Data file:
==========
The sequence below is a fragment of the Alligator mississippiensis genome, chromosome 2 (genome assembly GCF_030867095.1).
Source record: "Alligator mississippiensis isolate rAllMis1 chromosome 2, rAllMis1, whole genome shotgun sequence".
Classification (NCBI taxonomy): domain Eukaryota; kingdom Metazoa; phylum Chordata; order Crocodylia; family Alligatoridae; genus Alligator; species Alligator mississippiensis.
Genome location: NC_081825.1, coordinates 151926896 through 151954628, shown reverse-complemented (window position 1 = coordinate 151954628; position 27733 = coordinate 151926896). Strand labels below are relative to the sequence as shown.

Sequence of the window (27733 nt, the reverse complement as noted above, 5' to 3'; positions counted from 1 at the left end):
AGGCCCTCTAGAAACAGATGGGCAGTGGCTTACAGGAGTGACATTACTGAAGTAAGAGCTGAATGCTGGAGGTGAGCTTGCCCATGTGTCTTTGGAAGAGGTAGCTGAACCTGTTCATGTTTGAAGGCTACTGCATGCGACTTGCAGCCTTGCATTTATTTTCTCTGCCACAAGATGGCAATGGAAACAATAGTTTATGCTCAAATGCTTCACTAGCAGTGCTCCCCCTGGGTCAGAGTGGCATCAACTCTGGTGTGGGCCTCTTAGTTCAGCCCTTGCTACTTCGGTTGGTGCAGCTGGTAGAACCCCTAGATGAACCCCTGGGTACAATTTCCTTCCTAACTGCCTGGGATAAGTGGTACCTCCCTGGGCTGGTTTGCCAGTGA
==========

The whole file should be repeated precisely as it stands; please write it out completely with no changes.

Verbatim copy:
The sequence below is a fragment of the Alligator mississippiensis genome, chromosome 2 (genome assembly GCF_030867095.1).
Source record: "Alligator mississippiensis isolate rAllMis1 chromosome 2, rAllMis1, whole genome shotgun sequence".
Classification (NCBI taxonomy): domain Eukaryota; kingdom Metazoa; phylum Chordata; order Crocodylia; family Alligatoridae; genus Alligator; species Alligator mississippiensis.
Genome location: NC_081825.1, coordinates 151926896 through 151954628, shown reverse-complemented (window position 1 = coordinate 151954628; position 27733 = coordinate 151926896). Strand labels below are relative to the sequence as shown.

Sequence of the window (27733 nt, the reverse complement as noted above, 5' to 3'; positions counted from 1 at the left end):
AGGCCCTCTAGAAACAGATGGGCAGTGGCTTACAGGAGTGACATTACTGAAGTAAGAGCTGAATGCTGGAGGTGAGCTTGCCCATGTGTCTTTGGAAGAGGTAGCTGAACCTGTTCATGTTTGAAGGCTACTGCATGCGACTTGCAGCCTTGCATTTATTTTCTCTGCCACAAGATGGCAATGGAAACAATAGTTTATGCTCAAATGCTTCACTAGCAGTGCTCCCCCTGGGTCAGAGTGGCATCAACTCTGGTGTGGGCCTCTTAGTTCAGCCCTTGCTACTTCGGTTGGTGCAGCTGGTAGAACCCCTAGATGAACCCCTGGGTACAATTTCCTTCCTAACTGCCTGGGATAAGTGGTACCTCCCTGGGCTGGTTTGCCAGTGA